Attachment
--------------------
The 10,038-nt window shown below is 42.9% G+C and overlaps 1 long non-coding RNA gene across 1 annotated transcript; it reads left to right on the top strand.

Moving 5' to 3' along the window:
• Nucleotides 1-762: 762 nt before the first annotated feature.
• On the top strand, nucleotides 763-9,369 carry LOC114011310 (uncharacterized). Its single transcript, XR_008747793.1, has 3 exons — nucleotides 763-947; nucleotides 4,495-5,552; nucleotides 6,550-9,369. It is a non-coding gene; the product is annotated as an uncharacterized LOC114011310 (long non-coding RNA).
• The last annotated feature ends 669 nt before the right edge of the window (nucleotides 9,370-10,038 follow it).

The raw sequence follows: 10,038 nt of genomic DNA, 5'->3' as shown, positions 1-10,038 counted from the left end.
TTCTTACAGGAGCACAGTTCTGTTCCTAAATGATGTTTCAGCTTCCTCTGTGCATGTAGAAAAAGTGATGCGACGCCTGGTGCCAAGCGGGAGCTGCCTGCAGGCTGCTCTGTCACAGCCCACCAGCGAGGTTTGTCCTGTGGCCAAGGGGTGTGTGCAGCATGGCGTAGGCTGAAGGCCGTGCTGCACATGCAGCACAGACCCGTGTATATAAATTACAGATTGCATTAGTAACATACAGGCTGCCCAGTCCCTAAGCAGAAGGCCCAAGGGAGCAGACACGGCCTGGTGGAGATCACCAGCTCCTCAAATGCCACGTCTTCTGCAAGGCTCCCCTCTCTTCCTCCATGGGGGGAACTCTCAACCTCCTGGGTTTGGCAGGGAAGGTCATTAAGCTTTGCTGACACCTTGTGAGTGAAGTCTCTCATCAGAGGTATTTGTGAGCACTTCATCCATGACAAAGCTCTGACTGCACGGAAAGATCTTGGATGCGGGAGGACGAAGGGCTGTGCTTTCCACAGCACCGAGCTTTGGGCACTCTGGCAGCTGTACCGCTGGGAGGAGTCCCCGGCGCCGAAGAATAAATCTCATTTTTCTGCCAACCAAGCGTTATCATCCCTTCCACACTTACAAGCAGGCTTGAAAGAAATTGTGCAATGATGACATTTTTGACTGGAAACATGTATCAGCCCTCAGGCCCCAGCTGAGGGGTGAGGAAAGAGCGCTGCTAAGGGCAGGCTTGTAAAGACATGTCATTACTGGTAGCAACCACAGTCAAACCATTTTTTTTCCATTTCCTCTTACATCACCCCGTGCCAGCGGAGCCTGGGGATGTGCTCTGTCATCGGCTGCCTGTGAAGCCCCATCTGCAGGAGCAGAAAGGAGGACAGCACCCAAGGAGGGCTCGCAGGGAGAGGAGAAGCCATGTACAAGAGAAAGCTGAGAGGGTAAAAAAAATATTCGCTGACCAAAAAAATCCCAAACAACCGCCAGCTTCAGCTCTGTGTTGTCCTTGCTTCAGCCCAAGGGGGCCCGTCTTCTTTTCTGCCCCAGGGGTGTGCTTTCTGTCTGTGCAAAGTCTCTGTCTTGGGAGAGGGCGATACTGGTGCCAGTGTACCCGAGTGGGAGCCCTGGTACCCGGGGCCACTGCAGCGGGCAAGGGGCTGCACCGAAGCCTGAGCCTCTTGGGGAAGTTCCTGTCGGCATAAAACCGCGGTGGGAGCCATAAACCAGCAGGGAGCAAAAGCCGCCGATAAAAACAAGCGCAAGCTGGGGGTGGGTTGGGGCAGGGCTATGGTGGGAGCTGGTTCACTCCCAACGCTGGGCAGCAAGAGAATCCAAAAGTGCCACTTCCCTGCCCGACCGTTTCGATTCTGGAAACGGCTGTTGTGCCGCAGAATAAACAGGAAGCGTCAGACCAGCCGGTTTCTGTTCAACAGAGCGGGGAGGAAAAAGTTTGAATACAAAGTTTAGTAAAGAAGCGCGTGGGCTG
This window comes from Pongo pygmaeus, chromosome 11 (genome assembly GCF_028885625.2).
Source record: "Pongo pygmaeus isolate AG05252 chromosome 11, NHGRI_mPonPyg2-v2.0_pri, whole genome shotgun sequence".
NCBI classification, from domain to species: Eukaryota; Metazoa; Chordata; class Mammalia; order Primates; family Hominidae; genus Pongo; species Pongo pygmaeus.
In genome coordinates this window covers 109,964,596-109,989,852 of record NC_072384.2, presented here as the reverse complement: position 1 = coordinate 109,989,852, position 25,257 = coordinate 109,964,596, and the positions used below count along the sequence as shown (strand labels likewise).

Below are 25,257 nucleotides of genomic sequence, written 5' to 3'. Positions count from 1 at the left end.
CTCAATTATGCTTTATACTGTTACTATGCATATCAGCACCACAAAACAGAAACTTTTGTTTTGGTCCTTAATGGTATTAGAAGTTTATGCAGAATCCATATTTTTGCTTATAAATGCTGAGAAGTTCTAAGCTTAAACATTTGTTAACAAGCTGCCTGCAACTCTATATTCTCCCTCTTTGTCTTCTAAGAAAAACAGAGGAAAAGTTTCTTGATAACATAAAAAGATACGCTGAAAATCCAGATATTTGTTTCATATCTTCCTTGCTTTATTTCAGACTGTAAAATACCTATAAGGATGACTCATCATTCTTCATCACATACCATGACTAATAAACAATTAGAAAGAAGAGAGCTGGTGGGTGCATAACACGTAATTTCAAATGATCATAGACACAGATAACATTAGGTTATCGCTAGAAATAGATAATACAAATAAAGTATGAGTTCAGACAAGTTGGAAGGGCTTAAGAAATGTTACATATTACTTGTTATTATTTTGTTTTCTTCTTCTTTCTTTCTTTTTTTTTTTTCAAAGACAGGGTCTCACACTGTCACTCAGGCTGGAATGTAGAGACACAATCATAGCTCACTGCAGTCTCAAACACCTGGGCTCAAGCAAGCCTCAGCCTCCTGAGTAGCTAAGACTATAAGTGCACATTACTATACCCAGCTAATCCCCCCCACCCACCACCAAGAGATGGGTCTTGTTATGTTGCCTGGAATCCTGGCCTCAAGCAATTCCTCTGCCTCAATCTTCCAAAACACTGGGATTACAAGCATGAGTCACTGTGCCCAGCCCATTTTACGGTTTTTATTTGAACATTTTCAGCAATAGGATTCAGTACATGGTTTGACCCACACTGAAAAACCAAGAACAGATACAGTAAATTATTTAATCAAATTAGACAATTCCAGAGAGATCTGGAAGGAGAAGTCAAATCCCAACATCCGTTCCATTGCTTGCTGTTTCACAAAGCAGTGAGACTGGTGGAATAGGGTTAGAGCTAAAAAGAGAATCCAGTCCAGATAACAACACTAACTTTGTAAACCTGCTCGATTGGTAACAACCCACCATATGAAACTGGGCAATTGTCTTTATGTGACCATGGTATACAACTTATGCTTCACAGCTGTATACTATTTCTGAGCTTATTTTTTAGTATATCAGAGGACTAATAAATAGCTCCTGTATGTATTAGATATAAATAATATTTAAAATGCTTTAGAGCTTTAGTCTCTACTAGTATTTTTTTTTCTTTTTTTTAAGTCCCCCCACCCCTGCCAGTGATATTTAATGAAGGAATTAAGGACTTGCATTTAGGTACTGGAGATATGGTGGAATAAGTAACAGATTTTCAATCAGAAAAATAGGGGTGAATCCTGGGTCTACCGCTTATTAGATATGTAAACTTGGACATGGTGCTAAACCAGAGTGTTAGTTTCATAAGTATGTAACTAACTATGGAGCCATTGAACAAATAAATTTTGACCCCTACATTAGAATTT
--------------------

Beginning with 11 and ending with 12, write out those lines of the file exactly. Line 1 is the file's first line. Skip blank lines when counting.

In genome coordinates this window covers 109,964,596-109,989,852 of record NC_072384.2, presented here as the reverse complement: position 1 = coordinate 109,989,852, position 25,257 = coordinate 109,964,596, and the positions used below count along the sequence as shown (strand labels likewise).

Below are 25,257 nucleotides of genomic sequence, written 5' to 3'. Positions count from 1 at the left end.